Wednesday, February 23, 2011

The Clearing by Heather Davis

Grade: A

Amy, a sixteen-year-old recovering from an abusive relationship, moves to the country to start a new life with her aunt–all she wants is for everything to be different. In the clearing at the back of Aunt Mae’s property, she makes an amazing discovery—Henry, a boy stuck in the endless summer of 1944. Henry and his world become Amy’s refuge and she begins to learn that some moments are worth savoring. But when the past and present come crashing together, both of them must find the courage to face what is meant to be, even if it means losing each other forever.

Character Development: 8/10
Originality: 7/10
Overall Enjoyment: 9/10
Ending: 6/10
Voice: 10/10
Plot: 6/10
Setting: 10/10
Total Score: 56/70

Obtained: Library

Age Appropriate? PG13
Cussing: Some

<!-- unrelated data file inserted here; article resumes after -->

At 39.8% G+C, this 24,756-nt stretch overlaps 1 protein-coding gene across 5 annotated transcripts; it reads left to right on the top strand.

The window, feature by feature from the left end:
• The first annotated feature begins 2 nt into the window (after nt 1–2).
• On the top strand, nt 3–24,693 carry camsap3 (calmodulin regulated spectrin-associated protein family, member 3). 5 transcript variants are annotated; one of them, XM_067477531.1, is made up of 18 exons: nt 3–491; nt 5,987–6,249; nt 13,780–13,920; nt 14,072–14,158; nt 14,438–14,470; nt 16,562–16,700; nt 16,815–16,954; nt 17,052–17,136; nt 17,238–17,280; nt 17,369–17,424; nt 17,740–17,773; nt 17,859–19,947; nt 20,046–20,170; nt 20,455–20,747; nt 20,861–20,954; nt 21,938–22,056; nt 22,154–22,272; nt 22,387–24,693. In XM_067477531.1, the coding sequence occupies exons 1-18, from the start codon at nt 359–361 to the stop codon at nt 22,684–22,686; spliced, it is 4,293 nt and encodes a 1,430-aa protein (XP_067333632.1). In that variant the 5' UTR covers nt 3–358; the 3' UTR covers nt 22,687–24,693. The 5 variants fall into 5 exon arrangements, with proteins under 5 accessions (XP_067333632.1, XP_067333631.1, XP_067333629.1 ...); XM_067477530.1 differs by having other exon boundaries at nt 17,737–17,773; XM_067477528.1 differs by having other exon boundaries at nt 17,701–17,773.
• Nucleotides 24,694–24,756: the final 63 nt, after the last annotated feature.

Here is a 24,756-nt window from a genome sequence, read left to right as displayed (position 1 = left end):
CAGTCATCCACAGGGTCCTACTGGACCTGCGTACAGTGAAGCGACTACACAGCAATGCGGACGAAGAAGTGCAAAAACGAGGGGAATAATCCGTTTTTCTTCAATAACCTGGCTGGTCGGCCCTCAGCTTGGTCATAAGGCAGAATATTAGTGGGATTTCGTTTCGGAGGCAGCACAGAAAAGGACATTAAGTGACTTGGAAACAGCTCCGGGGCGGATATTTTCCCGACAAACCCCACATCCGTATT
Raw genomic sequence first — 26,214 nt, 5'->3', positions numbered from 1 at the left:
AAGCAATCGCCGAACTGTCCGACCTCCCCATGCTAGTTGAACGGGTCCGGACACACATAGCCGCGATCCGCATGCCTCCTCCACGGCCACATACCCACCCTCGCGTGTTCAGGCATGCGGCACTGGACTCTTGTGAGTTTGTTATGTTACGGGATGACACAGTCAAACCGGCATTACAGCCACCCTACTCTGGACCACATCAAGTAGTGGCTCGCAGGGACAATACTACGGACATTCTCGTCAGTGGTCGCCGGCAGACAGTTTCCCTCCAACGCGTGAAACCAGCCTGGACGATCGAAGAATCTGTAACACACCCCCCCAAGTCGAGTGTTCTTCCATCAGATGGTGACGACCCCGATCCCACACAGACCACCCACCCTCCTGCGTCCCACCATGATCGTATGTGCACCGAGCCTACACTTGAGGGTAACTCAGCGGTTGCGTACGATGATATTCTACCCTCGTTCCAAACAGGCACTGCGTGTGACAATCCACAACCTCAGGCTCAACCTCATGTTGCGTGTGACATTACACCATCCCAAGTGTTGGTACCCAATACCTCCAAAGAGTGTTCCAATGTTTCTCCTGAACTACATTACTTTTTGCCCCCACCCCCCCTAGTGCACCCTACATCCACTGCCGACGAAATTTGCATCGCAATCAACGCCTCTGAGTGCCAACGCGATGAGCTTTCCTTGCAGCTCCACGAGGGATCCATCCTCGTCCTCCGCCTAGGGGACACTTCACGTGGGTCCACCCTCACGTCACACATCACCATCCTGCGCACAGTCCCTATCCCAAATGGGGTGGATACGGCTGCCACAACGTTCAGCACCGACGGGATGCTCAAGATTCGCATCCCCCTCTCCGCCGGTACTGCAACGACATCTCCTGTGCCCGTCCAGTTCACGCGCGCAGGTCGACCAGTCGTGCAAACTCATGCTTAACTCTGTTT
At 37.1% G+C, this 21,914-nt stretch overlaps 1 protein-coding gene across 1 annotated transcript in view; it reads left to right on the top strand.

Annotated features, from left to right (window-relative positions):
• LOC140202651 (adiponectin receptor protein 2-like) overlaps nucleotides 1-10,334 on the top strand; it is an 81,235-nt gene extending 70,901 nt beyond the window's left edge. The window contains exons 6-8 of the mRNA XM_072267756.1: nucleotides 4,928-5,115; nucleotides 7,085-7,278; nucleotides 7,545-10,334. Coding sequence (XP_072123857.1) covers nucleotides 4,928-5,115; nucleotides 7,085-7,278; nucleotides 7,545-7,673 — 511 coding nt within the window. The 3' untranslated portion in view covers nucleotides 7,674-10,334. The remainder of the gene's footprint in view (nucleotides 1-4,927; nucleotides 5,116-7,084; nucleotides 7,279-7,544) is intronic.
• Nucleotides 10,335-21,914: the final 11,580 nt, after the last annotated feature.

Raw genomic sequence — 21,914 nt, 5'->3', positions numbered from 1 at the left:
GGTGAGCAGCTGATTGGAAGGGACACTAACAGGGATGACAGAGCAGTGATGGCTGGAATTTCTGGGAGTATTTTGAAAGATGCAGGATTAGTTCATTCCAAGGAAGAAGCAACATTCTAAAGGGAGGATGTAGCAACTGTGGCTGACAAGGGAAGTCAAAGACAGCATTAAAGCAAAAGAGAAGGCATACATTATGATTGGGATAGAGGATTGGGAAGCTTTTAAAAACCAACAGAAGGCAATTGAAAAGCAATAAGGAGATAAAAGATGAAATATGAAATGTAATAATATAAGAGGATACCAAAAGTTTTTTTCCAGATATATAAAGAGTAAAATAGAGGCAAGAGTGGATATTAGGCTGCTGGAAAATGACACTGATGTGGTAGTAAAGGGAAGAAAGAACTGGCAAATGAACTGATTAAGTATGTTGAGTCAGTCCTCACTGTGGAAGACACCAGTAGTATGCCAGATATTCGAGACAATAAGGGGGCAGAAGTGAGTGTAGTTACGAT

Alcohol, Drugs, etc.: Yes, at a party. Main character doesn't take part, though.
Sexual Content: Discussed, but no explicit details
Disturbing Images/ Violence: Mentions of abuse

The Clearing isn't just a silly little teenage romance book. It's about growing up, learning how to love, and learning how to be strong even when it's the difficult thing to do. (Did I make that sound cheesy?) Because really, I appreciate the fact that the story has so many layers.

The imagery is so absolutely vivid it is impossible not to feel a part of this story. I can just taste buttery biscuits, feel the hot sun on my face, and hear the windy rain. And it's not the over-descriptive kind of detail that drags on for ages, either. The voice contributed heavily to that. The easy-going, unique and fresh voice carries the tale along beautifully.

My only two complaints are that 1) It seemed that Amy and Henry don't know much about each other. They knew some, yes, but more would be nice, just to make the reader love them that much more. And 2) The ending is terribly vague. Terribly. I felt like there's still so much that needs explaining.

In a nutshell, though, The Clearing is a beautifully written, quick and lovely read. The setting is a wonderful back drop to the story, and the juxtaposition of Henry's time and Amy's is exponentially intriguing. Anywho, if you get a chance, pick this book up and give it a whirl. You won't regret it.


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